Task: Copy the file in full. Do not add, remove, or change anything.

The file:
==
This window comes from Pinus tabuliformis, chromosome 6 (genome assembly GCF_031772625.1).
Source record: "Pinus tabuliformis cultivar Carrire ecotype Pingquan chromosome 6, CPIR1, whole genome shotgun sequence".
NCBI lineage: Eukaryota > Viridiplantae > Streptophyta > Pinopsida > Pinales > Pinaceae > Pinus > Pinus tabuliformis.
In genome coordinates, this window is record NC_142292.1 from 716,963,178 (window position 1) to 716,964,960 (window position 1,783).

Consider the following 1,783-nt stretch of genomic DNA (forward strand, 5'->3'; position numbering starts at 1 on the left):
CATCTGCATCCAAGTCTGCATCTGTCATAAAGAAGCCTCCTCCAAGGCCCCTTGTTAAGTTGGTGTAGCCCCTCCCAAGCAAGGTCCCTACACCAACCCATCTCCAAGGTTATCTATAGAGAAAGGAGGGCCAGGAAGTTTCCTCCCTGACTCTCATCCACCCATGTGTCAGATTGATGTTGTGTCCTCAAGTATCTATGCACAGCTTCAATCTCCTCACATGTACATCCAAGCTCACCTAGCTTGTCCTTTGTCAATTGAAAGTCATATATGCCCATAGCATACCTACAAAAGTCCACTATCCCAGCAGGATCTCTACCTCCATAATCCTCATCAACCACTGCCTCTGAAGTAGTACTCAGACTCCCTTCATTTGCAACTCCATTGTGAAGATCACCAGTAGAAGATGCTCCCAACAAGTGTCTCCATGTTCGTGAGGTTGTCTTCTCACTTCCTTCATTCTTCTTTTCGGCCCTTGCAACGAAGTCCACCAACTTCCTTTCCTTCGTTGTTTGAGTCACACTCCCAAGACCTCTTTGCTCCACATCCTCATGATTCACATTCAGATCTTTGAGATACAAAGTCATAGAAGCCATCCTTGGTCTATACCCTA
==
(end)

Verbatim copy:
This window comes from Pinus tabuliformis, chromosome 6 (genome assembly GCF_031772625.1).
Source record: "Pinus tabuliformis cultivar Carrire ecotype Pingquan chromosome 6, CPIR1, whole genome shotgun sequence".
NCBI lineage: Eukaryota > Viridiplantae > Streptophyta > Pinopsida > Pinales > Pinaceae > Pinus > Pinus tabuliformis.
In genome coordinates, this window is record NC_142292.1 from 716,963,178 (window position 1) to 716,964,960 (window position 1,783).

Consider the following 1,783-nt stretch of genomic DNA (forward strand, 5'->3'; position numbering starts at 1 on the left):
CATCTGCATCCAAGTCTGCATCTGTCATAAAGAAGCCTCCTCCAAGGCCCCTTGTTAAGTTGGTGTAGCCCCTCCCAAGCAAGGTCCCTACACCAACCCATCTCCAAGGTTATCTATAGAGAAAGGAGGGCCAGGAAGTTTCCTCCCTGACTCTCATCCACCCATGTGTCAGATTGATGTTGTGTCCTCAAGTATCTATGCACAGCTTCAATCTCCTCACATGTACATCCAAGCTCACCTAGCTTGTCCTTTGTCAATTGAAAGTCATATATGCCCATAGCATACCTACAAAAGTCCACTATCCCAGCAGGATCTCTACCTCCATAATCCTCATCAACCACTGCCTCTGAAGTAGTACTCAGACTCCCTTCATTTGCAACTCCATTGTGAAGATCACCAGTAGAAGATGCTCCCAACAAGTGTCTCCATGTTCGTGAGGTTGTCTTCTCACTTCCTTCATTCTTCTTTTCGGCCCTTGCAACGAAGTCCACCAACTTCCTTTCCTTCGTTGTTTGAGTCACACTCCCAAGACCTCTTTGCTCCACATCCTCATGATTCACATTCAGATCTTTGAGATACAAAGTCATAGAAGCCATCCTTGGTCTATACCCTA